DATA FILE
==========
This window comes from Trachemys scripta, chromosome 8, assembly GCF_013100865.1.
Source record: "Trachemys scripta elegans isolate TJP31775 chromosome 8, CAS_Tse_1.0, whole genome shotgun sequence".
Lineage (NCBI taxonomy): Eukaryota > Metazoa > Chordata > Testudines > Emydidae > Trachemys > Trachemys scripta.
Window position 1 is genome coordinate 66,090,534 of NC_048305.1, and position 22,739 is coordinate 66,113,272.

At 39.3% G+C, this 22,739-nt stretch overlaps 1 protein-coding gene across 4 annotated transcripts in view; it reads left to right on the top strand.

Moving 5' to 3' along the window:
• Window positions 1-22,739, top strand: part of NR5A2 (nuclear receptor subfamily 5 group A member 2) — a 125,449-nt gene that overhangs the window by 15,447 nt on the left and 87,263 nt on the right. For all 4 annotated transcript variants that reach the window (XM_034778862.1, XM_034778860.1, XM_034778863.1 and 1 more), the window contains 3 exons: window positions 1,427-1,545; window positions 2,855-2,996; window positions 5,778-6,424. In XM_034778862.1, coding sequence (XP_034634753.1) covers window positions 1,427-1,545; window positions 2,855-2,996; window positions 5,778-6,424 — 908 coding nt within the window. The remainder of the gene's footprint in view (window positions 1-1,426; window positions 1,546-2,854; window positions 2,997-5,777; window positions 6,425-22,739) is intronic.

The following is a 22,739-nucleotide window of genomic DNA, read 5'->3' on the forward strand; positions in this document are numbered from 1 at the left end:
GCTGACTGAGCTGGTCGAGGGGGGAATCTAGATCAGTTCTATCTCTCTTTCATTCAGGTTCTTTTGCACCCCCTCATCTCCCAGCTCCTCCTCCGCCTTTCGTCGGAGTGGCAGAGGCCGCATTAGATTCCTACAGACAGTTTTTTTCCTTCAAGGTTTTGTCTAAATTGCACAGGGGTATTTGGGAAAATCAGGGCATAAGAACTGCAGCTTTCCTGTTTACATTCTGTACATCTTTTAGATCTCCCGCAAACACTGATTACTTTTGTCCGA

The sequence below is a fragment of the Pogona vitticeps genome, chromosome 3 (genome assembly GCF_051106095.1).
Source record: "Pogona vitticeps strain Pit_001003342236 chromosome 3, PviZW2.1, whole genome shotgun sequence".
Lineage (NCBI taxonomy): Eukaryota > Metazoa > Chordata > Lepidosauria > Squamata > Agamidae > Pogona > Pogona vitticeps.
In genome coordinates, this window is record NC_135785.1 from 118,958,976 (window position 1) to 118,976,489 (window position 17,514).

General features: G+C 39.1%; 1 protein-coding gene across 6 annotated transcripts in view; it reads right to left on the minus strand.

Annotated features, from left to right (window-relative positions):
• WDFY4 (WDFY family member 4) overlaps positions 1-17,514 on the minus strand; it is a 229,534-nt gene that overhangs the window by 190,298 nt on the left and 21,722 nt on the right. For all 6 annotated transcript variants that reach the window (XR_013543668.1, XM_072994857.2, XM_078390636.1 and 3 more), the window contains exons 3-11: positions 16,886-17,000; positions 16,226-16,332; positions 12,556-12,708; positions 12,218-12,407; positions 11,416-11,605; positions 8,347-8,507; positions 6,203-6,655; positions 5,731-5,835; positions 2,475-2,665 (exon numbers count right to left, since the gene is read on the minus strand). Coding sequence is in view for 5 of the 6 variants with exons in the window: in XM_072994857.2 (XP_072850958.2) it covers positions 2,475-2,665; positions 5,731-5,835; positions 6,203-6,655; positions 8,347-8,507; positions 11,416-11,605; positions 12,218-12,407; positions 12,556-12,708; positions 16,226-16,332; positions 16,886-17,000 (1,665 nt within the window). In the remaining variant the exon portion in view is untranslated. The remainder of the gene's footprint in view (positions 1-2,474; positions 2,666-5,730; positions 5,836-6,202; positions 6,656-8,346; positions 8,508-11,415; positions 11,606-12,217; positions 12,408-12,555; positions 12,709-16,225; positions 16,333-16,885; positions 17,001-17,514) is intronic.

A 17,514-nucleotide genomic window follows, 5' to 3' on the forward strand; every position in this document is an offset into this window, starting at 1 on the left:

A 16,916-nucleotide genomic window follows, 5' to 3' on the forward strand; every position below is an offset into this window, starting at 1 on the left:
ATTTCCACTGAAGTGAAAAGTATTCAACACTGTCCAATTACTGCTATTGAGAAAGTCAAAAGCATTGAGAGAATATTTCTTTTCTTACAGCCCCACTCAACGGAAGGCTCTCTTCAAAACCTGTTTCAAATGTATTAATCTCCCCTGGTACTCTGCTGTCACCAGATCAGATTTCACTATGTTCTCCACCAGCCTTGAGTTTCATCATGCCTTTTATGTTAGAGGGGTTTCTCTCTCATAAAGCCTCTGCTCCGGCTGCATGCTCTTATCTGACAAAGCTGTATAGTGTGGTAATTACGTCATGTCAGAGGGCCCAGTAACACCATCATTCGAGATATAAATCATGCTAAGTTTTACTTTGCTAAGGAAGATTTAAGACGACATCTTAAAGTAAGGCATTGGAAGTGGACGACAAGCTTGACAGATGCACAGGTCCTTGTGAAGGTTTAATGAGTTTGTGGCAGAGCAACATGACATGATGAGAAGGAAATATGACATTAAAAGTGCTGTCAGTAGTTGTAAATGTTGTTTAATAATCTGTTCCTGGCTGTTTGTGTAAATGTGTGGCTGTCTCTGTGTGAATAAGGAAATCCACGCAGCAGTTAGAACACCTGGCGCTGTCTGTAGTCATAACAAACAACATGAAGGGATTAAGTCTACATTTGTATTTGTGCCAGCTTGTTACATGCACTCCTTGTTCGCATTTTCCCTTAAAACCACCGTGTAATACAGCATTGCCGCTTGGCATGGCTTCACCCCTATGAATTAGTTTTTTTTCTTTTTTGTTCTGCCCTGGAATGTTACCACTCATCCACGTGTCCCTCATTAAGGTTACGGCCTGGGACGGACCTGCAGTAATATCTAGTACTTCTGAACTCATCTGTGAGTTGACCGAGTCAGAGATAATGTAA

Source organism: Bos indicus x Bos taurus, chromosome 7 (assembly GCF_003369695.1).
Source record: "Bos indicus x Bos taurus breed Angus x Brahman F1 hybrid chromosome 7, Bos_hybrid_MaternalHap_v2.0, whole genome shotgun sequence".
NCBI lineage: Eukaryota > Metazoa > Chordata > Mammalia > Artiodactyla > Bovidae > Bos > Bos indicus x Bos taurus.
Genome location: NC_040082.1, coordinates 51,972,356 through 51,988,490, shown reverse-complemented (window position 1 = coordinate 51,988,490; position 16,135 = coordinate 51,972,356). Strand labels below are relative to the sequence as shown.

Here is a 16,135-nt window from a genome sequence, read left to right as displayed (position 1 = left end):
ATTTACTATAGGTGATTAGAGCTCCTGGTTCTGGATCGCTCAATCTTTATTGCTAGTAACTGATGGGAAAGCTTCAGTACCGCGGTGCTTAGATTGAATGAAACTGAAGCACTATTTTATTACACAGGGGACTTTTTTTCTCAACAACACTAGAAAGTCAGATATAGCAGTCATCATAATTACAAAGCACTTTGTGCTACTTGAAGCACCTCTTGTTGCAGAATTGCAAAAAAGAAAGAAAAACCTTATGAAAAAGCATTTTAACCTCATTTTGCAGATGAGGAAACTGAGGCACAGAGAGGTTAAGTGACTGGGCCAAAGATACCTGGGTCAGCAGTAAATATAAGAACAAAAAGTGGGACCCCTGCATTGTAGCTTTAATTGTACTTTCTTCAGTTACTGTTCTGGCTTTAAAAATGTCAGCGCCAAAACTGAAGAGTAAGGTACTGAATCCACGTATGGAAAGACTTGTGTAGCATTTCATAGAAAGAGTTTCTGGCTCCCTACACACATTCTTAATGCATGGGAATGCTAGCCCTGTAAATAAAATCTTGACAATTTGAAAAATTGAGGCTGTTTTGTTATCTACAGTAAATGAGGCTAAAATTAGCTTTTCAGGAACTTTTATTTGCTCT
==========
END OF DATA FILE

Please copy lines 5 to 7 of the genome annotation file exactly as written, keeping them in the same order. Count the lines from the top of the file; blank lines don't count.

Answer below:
At 39.3% G+C, this 22,739-nt stretch overlaps 1 protein-coding gene across 4 annotated transcripts in view; it reads left to right on the top strand.

Moving 5' to 3' along the window:
• Window positions 1-22,739, top strand: part of NR5A2 (nuclear receptor subfamily 5 group A member 2) — a 125,449-nt gene that overhangs the window by 15,447 nt on the left and 87,263 nt on the right. For all 4 annotated transcript variants that reach the window (XM_034778862.1, XM_034778860.1, XM_034778863.1 and 1 more), the window contains 3 exons: window positions 1,427-1,545; window positions 2,855-2,996; window positions 5,778-6,424. In XM_034778862.1, coding sequence (XP_034634753.1) covers window positions 1,427-1,545; window positions 2,855-2,996; window positions 5,778-6,424 — 908 coding nt within the window. The remainder of the gene's footprint in view (window positions 1-1,426; window positions 1,546-2,854; window positions 2,997-5,777; window positions 6,425-22,739) is intronic.